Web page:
Barack Obama experienced the sobering realities of re-engaging with the Middle East peace process on Thursday when the Palestinian leader, Mahmoud Abbas, openly challenged his line on Jewish settlements, telling him that they represented a direct obstacle to progress.

US President Barack Obama holds a joint press conference with his Palestinian counterpart Mahmoud Abbas beneath a banner showing Abbas and the late Palestinian later Yasser Arafat in Ramallah on March 21, 2013.

US President Barack Obama holds a joint press conference with his Palestinian counterpart Mahmoud Abbas beneath a banner showing Abbas and the late Palestinian later Yasser Arafat in Ramallah on March 21, 2013. Photo: AFP/Getty Images
Robert Tait

Source: , Jerusalem

In a stark contrast to his smooth-running public appearances with Israeli leaders, the US president found himself on the back foot when forced to address the issue after a 90-minute meeting with Mr Abbas in the West Bank city of Ramallah.

Mr Obama said he had told Benjamin Netanyahu, Israel’s prime minister, that settlement expansion in east Jerusalem and the West Bank on land the Palestinians want for a future state was not “constructive” or “appropriate”.

But he did not repeat his previous call, issued in 2009, that building must cease, pleading instead for resumed talks on the “core issues” of establishing a sovereign Palestinian state and providing security for Israel.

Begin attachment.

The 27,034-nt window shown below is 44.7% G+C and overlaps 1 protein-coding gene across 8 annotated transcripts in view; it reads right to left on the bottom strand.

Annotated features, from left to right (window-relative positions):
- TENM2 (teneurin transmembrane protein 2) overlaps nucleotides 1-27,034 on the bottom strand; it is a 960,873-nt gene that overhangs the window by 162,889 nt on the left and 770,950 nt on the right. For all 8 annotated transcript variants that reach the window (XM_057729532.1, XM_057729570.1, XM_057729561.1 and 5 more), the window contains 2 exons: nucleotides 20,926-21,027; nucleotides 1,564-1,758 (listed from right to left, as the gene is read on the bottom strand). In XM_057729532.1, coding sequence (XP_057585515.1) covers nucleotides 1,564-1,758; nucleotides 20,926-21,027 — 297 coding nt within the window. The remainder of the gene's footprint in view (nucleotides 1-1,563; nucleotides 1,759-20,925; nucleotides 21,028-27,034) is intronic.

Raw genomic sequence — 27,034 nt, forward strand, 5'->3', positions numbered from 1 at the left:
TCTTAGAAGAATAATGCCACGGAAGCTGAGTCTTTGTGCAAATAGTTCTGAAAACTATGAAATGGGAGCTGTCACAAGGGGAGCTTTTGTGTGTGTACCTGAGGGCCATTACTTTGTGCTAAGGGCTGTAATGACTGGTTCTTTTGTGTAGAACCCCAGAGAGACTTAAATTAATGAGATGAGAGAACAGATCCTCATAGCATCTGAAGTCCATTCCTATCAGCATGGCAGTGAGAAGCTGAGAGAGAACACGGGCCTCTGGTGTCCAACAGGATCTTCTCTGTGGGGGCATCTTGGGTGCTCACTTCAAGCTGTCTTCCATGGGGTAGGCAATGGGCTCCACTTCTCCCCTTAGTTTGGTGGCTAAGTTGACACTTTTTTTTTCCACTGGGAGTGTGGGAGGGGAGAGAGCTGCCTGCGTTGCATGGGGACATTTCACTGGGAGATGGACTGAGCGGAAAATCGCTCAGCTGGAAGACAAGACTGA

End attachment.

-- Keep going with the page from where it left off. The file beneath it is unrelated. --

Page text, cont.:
“That’s not to say settlements aren’t important. That’s to say if we solve those two problems, the settlement issue will be resolved,” Mr Obama told a press conference in a rambling answer in which his normal fluency seemed to desert him.

Referring to Palestinian demands for a building freeze before re-starting talks, he admitted that settlements were “frustrating”.

But he added: “If the expectation is that we can only have direct negotiations when everything is settled ahead of time, then there’s no point in negotiations. It’s essential to work through this process even if we have concerns on both sides We can push through these things, not use them as excuses not to do anything.”

Mr Abbas, the president of the Palestinian Authority, was swift and uncompromising in his riposte. He called settlements a “hurdle and ignoble” and said their presence was killing the belief of a whole generation of Palestinians in a two-state solution.

“Everybody considers settlements more than a hurdle toward a two-state solution,” he said. The [United Nations] security council issued more than 13 resolutions, not only condemning settlements but demanding ending and removing them because they’re illegal. We’re demanding nothing other than the implementation of international law. The issue of settlements in clear.”

The press conference contained none of the bonhomie that existed between Mr Obama and Mr Netanyahu in a similar event the previous evening. Both men appeared stiff, formal and mostly unsmiling.

While reiterating his belief in a two-state solution, Mr Obama stressed that he had come with modest goals and without any specific peace plan.

“I think part of my goal during this trip is to have helpful discussions with both Prime Minister Netanyahu and President Abbas on what they need and how they see a potential path and how it would be structured,” he said.

He and John Kerry, the US secretary of state, would draw conclusions from the visit and consider how to plot a future course, Mr Obama suggested.